seriesly is a time series database for storing and aggregating sample data and doing things like this: http://bleu.west.spy.net/~dustin/seriesly/

sync_gateway is how our mobile team synchronizes data across all your phones and tablets and your central DB.

Is there anything Golang can't do fairly well with a small code base? Damn, I wish I were still 20 and had shitloads of time on my hands to invest in learning the ins and outs of the language.

It does take Google ~100k lines to load balance their MySQL servers, so the size of your program is still highly dependent on how simple you want to make it. I'm 21 and spending most of my time writing Go -- there aren't many "ins and outs" required to learn. I find that it is very idiomatic to write simple solutions and simply take advantage of interfaces if someone wants to implement a more specific piece of your code base. If you want to learn Go well all you have to do is read the spec[1] and the source code of at least some portion of the standard library.

As an aside, this project is interesting. I've been kinda curious of experimenting on a project like this on my own. However, I wish the author's documentation opened with what ideas from what papers inspired the project.

[1] http://golang.org/ref/spec

You should really make the effort to take a look at it, it's well worth it! If you have a 'c' background it should be relatively easy to pick it up.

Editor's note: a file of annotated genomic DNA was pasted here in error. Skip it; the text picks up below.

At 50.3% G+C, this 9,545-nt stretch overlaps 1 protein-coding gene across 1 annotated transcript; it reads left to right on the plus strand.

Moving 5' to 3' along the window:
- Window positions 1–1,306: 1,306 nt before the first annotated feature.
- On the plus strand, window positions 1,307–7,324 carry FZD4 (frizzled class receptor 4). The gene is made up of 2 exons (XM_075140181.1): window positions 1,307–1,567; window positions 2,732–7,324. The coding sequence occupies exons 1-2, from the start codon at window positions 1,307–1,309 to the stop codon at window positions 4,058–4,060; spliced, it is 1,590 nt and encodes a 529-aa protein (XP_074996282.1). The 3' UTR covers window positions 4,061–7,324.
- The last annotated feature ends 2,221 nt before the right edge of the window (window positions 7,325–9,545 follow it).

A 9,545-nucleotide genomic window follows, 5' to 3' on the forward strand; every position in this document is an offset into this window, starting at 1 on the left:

This should be an easy weekend read http://www.golang-book.com/

What does being 20 have to do with anything? I'm 34 and I've been deeply acquainting myself with Go over the course of the last month.

20 - as in before life starts to throw serious time sinks at you, wives, children, mortgages, high stress jobs etc etc.

At 20, I just did whatever the hell I wanted, bummed around Europe before figuring out where to do my masters. Responsibility was not paramount on my mind. Maybe 20 something's today are different, but not the ones I know, it's still all about having fun, learning new stuff and exploring the possibilities.

I fail to see how anyone could not have understood what the comment meant.

I think he's referring to his 20-year old self, not being 20 in general. I definitely had more time to look at stuff when I was 20.

A re-write of "starbase" in Go would be a fun project for someone with the time.


Starbase is pattered after "/rdb", a flat-file relational database adhering to the Unix-philosophy, ie., piping together small, single-purpose tools. The approach is covered in "Unix Relational Database Management" ( http://www.amazon.com/Relational-Database-Management-Prentic... ), a book which anticipated the "suckless" movement by a couple of decades ( http://suckless.org/philosophy ).

It would be nice to see something like /rdb, except with: 1. Better transparent support for optional indexes when querying. 2. Automatic updating of indexes when deleting/updating data. 3. Scripts included in the package written in "rc" rather than "sh". 4. BSD license.

Perhaps something like tiedot could be built on top of the above: a single, statically-compiled binary to expose the flat file database through a JSON/REST interface and to honor the Unix user/group table-file permissions through standard HTTP authentication. Forms could be designed against the web service while system administration is handled with as much of the unix system as possible.